So....since I don't think God is going to send me a detailed fax letting me know exactly how He wants me to handle this situation we're in...I guess I've got to make my own conclusions. For now, I've got to let our agency know how serious the behaviors are and how our family is barely hanging on at times. But it looks like I'm not supposed to throw the towel in on fostering in general.



jendoop said...

It's always darkest before the dawn? Sometimes it's true and sometimes it's not, or the dark night lasts a very long time. It definitely sounds as though something has to give. I really hope that your agency is a good one and gives you the support you need. You have to find a new normal.

Not to put a large burden on you, but those girls will have an even tougher time settling in at the next placement if you send them away from your home with no resolution. Every time a child is moved it effects them in a large way. This is a huge responsibility of foster parenting that few people talk about, but it's true. I feel that pressure more now that I have a child with me. He is a precious child of God and he deserves to feel some safety in this world even if it means some discomfort and sleepless nights for our family.

Here is a silver lining I realized today - the struggles of fostering bring wisdom and knowledge that make me a better person, and parent for my bio kids.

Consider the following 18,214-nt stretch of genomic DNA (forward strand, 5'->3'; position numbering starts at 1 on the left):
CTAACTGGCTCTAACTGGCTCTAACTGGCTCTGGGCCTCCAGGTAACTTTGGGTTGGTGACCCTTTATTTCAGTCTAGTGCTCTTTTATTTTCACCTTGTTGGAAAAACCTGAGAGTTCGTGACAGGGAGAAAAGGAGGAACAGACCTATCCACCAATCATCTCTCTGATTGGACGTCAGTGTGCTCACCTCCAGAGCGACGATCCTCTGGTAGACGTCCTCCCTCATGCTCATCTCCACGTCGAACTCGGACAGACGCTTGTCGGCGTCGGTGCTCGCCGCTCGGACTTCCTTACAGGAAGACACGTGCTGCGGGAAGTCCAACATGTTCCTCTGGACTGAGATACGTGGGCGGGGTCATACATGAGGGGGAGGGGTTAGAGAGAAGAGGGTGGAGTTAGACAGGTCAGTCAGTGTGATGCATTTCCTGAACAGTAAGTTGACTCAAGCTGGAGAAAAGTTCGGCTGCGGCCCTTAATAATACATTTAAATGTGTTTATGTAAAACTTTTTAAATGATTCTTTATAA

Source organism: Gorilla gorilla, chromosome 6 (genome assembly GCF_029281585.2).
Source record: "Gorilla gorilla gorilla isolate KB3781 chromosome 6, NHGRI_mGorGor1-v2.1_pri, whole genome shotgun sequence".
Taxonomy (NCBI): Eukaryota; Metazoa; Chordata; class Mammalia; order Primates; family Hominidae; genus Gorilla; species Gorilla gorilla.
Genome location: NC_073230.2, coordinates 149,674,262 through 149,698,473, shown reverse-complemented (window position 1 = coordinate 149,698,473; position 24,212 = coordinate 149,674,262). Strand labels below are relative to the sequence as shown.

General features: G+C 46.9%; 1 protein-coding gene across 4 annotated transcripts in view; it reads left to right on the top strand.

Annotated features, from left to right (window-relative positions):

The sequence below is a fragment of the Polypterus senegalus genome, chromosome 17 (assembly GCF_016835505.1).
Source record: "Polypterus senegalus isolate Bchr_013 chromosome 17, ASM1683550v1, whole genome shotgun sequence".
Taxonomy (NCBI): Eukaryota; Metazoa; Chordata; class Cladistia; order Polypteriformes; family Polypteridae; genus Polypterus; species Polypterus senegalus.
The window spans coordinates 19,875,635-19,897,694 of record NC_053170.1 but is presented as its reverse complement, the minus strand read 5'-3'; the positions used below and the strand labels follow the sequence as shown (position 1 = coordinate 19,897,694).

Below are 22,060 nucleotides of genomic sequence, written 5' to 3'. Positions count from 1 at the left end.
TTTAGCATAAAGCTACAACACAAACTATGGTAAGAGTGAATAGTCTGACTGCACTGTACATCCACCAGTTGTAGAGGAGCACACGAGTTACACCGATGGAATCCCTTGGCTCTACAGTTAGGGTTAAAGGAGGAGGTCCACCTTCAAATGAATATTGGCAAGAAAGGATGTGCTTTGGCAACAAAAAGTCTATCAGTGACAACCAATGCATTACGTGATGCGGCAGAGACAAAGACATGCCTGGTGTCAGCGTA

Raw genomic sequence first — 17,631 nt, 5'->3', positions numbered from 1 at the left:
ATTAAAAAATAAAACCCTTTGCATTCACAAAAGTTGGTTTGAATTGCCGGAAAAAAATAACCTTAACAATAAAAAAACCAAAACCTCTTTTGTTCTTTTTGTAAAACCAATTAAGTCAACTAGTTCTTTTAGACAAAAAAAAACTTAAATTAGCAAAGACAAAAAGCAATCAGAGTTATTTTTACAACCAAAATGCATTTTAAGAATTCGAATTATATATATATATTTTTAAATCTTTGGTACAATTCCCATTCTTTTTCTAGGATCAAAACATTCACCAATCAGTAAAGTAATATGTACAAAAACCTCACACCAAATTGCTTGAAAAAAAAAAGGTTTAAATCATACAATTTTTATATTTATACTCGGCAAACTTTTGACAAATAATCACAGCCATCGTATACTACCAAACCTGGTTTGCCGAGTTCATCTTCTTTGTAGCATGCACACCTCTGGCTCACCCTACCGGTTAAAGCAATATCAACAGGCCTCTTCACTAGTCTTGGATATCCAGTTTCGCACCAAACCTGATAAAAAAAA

MamaFoster said...

i lived with that for 8 1/2 months.

i endured it because i didn't want to have him moved any more than he had to.

are your girls having visits? if it is looking like their parental rights are going to be terminated AND you know you wouldn't adopt them I would have them moved.

their next home could be their forever home.

after our little boy left it felt like i was FREE! I never regretted it at all. he was being placed in a family that wanted to adopt him so of corse that made it easier for me, but that last month or so i wanted to call it quits so much.

marythemom said...

I just found your blog so I haven't had a chance to read yet, but I wanted to comment anyway. We adopted emotionally disturbed children older than our biochildren and it is very hard. Especially when the kids start hitting puberty. Finding strong support is absolutely essential.

We were lucky that we didn't have to deal with the children sexually abusing family members (extremely lucky because we should have prepared for it but took an uneducated risk), but this is most definitely something you need to be totally aware of and prevent at all costs. There is a support group for adoptive parents of kids with sexual issues on someone's blog (Watching the Waters? I could look it up if you want). They would have a lot of good advice I'm sure.

Whatever decision you make, there are lots of good resources out there. Feel free to e-mail me privately (mbrush at austin dot rr dot com). Since I "met" you on another blog, I'm assuming you're getting linked in.

Hugs and prayers,
Mary in TX